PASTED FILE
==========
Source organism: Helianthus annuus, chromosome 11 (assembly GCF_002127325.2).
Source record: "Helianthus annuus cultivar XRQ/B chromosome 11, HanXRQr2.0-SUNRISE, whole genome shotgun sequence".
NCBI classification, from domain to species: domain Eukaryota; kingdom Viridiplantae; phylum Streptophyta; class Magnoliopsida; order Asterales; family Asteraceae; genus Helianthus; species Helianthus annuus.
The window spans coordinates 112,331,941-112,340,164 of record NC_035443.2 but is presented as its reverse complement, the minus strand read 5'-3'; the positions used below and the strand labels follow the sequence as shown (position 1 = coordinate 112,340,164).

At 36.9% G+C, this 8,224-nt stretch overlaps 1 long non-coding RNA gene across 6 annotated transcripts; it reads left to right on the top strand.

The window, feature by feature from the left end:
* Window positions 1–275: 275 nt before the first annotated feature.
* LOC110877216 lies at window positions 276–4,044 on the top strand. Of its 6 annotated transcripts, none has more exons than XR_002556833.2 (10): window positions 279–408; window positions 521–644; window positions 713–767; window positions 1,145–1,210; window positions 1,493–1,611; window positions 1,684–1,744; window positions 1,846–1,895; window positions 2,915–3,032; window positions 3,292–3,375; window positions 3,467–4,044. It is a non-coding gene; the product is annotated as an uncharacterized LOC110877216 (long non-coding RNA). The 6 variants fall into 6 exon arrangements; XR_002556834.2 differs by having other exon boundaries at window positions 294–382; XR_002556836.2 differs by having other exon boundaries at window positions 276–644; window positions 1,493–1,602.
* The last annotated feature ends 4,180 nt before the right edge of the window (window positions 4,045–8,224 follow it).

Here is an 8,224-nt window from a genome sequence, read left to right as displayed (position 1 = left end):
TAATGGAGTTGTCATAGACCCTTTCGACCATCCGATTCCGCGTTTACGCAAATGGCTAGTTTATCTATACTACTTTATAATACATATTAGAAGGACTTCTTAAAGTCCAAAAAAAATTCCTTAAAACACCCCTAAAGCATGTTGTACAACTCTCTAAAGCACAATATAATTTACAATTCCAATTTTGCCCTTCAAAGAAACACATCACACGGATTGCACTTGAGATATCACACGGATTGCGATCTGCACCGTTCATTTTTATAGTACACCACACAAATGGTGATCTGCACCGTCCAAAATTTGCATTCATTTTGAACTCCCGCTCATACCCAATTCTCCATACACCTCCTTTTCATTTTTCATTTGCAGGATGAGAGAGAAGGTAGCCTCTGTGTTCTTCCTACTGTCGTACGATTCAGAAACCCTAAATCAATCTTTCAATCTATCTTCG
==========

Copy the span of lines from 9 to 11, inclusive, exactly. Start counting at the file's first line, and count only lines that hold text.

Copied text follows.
* The last annotated feature ends 4,180 nt before the right edge of the window (window positions 4,045–8,224 follow it).

Here is an 8,224-nt window from a genome sequence, read left to right as displayed (position 1 = left end):
TAATGGAGTTGTCATAGACCCTTTCGACCATCCGATTCCGCGTTTACGCAAATGGCTAGTTTATCTATACTACTTTATAATACATATTAGAAGGACTTCTTAAAGTCCAAAAAAAATTCCTTAAAACACCCCTAAAGCATGTTGTACAACTCTCTAAAGCACAATATAATTTACAATTCCAATTTTGCCCTTCAAAGAAACACATCACACGGATTGCACTTGAGATATCACACGGATTGCGATCTGCACCGTTCATTTTTATAGTACACCACACAAATGGTGATCTGCACCGTCCAAAATTTGCATTCATTTTGAACTCCCGCTCATACCCAATTCTCCATACACCTCCTTTTCATTTTTCATTTGCAGGATGAGAGAGAAGGTAGCCTCTGTGTTCTTCCTACTGTCGTACGATTCAGAAACCCTAAATCAATCTTTCAATCTATCTTCG